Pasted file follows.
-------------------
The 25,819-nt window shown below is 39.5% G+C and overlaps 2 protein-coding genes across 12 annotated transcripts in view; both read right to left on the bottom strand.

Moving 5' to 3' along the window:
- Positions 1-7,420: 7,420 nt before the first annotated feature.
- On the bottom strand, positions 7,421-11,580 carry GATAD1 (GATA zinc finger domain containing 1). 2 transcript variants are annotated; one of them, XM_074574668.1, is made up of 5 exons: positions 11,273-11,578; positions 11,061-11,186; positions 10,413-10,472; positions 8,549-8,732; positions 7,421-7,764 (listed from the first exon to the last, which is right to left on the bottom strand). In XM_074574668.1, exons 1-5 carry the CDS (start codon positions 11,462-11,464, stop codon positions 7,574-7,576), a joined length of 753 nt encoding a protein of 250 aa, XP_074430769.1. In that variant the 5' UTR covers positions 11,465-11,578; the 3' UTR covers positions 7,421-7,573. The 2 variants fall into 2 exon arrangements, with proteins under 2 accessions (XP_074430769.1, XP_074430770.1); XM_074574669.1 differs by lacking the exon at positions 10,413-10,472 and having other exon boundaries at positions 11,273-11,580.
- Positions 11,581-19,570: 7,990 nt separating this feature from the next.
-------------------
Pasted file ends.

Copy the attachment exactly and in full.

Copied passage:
The 25,819-nt window shown below is 39.5% G+C and overlaps 2 protein-coding genes across 12 annotated transcripts in view; both read right to left on the bottom strand.

Moving 5' to 3' along the window:
- Positions 1-7,420: 7,420 nt before the first annotated feature.
- On the bottom strand, positions 7,421-11,580 carry GATAD1 (GATA zinc finger domain containing 1). 2 transcript variants are annotated; one of them, XM_074574668.1, is made up of 5 exons: positions 11,273-11,578; positions 11,061-11,186; positions 10,413-10,472; positions 8,549-8,732; positions 7,421-7,764 (listed from the first exon to the last, which is right to left on the bottom strand). In XM_074574668.1, exons 1-5 carry the CDS (start codon positions 11,462-11,464, stop codon positions 7,574-7,576), a joined length of 753 nt encoding a protein of 250 aa, XP_074430769.1. In that variant the 5' UTR covers positions 11,465-11,578; the 3' UTR covers positions 7,421-7,573. The 2 variants fall into 2 exon arrangements, with proteins under 2 accessions (XP_074430769.1, XP_074430770.1); XM_074574669.1 differs by lacking the exon at positions 10,413-10,472 and having other exon boundaries at positions 11,273-11,580.
- Positions 11,581-19,570: 7,990 nt separating this feature from the next.